Where a house sits on a block is as important as its position in a neighbourhood, according to First National Real Estate chief executive, Ray Ellis.
“People tend to focus on whether a house meets their needs in terms of its size and number of bedrooms and bathrooms” Mr Ellis said.
“But making the effort to find a house that is well placed on its block, in terms of its orientation, can save money on minimising the need for major structural improvements as well as energy bills. This is because a home that has good orientation will be far more energy efficient and comfortable to live in.”
The priority for a homebuyer in a hot and humid area should be a property that keeps out as much direct sun as possible but has maximum exposure to any cooling breezes, Mr Ellis said.
“For most locations, true north facing sites are the best buy because generally they receive good access to northern sun in the winter months,” Mr Ellis said.
“This allows for passive heating and cooling opportunities to be maximised, which will deliver lower energy bills and reduced greenhouse emissions.”
According to First National Real Estate, there are a number of specific details to consider when house hunting.
· Floor plan. Living areas should face the right way to take full advantage of winter sun and cooling summer breezes. “If they don’t, look at whether you would be able to easily swap some room uses around without having to get into a full-scale renovation,” Mr Ellis said. “Visit the home you are considering at different times of the day to properly judge how it adapts to changes in light and temperature.”
· Location of utility areas. If utility areas such as laundries and bathrooms are placed to the south, west or east of living areas, they will provide a buffer from summer sun and winter winds. “If areas that use hot water are grouped together you’ll also be minimizing water wastage and heat loss from pipes, which is another bonus,” Mr Ellis said.
· Bedrooms. West facing bedrooms can become very hot in summer and might mean air-conditioning is necessary. “East facing bedrooms are the best, as they catch the morning sun but are cooler on summer nights,” Mr Ellis said. “If bedrooms do face west, look at whether you could easily install shading or awning.”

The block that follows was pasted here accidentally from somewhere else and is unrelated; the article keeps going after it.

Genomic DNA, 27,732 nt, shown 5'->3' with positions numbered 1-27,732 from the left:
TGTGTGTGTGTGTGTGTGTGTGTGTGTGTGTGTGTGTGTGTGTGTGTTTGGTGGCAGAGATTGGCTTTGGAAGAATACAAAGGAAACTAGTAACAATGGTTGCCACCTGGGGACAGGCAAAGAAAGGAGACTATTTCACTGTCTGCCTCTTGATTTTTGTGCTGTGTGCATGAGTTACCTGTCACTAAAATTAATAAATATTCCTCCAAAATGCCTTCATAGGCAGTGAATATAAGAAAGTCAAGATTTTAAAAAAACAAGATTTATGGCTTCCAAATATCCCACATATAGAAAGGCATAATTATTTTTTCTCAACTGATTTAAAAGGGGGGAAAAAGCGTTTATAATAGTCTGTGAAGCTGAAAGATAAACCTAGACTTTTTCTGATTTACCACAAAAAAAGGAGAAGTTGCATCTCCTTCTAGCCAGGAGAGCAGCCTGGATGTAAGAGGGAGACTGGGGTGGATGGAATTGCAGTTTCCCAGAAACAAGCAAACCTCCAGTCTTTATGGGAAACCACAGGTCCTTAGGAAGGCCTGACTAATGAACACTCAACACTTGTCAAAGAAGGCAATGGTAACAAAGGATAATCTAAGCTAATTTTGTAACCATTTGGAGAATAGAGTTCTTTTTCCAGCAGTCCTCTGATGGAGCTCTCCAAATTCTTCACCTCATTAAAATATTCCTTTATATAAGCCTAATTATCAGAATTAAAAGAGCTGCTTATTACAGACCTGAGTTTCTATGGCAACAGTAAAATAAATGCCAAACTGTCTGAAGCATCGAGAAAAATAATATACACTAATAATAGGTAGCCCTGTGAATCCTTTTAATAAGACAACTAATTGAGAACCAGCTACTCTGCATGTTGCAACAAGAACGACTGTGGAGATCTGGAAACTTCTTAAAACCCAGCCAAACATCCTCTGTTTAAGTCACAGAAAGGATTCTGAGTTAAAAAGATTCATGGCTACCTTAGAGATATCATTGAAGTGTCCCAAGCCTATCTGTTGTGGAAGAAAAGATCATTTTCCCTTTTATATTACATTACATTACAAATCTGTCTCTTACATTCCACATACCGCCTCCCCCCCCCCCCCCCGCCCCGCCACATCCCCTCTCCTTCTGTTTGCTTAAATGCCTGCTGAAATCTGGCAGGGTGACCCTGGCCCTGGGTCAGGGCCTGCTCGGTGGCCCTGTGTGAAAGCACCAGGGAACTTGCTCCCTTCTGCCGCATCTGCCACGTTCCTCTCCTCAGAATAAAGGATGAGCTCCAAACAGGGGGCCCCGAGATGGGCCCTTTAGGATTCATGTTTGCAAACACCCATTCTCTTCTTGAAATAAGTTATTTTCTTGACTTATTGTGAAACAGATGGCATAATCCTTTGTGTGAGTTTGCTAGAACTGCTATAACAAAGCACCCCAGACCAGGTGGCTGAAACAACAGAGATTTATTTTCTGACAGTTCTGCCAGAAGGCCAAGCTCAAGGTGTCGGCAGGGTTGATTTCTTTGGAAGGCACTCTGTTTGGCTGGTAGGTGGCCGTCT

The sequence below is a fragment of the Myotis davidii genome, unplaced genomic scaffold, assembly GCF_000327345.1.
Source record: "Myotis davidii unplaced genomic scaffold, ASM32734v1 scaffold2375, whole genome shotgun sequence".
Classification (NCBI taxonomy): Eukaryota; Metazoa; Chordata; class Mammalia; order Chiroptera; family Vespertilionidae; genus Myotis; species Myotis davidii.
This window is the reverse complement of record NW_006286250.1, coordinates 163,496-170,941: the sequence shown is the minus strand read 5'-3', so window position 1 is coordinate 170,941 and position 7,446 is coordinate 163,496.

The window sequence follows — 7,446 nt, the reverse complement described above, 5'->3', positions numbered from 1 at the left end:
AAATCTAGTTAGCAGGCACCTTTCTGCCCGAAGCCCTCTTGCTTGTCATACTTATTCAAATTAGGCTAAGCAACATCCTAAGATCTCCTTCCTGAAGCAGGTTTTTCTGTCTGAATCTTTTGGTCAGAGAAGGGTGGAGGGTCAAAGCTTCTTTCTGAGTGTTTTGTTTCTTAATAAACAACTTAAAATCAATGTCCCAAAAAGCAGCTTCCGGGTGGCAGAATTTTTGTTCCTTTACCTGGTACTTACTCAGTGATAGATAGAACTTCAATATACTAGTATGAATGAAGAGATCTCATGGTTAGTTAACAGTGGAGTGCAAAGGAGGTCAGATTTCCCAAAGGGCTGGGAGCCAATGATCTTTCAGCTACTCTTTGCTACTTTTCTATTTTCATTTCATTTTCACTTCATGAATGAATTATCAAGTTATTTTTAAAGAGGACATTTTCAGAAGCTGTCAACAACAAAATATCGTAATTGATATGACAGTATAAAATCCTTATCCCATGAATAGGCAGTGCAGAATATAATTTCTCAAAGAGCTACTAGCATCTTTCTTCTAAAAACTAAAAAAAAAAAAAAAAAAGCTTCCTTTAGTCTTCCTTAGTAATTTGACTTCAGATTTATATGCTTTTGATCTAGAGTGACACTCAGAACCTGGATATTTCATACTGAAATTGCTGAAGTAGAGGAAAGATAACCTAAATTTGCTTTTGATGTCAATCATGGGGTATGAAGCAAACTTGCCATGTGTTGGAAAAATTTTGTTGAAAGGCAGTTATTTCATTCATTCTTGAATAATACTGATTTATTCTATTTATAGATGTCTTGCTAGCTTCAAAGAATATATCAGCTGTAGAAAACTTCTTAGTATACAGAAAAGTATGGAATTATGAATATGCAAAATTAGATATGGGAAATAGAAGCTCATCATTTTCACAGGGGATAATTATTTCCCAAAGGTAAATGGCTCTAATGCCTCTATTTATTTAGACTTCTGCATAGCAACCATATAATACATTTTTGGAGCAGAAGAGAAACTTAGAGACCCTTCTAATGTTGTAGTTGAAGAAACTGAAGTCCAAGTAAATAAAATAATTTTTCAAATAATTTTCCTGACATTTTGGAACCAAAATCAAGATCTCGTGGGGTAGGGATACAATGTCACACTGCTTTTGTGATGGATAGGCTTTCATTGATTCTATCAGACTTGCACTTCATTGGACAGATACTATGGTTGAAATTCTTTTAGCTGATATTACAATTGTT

· Outdoor areas. North-facing outdoor areas are ideal but wherever outdoor areas are located, look at the shading that is available or what you could add to make sure they are usable through all seasons at different times of the day.
· Ventilation. Check that the home has good cross-ventilation. “Look for wide doors and windows that can be fully opened to breezes,” Mr Ellis said. “Rooms that have openings on more than one side are ideal. If the orientation is poor, look at whether it would be easy to install windows and events to create convection currents for cooling.”
· Floor plan. Check that you can close off rooms easily, to avoid having to heat or cool areas when they’re not in use. “The big open-plan family room has become a feature of any renovated home,” Mr Ellis said. “The down side is that they are rarely energy efficient, unless they are specifically designed to take full advantage of the sun’s position in summer and winter. Ideally, any large living area should be able to be divided into zones or areas with screening or glass so heating or cooling can be used efficiently.”
Mr Ellis said more house buyers should make the effort to look for home that has good orientation or could easily be adapted for improved orientation.
“Do your research and add orientation to the list of key features you’re looking for,” Mr Ellis said. “It may not seem particularly glamorous but it will ultimately add more to the quality of life in a new home than any other feature.”
Posted by First National Real Estate
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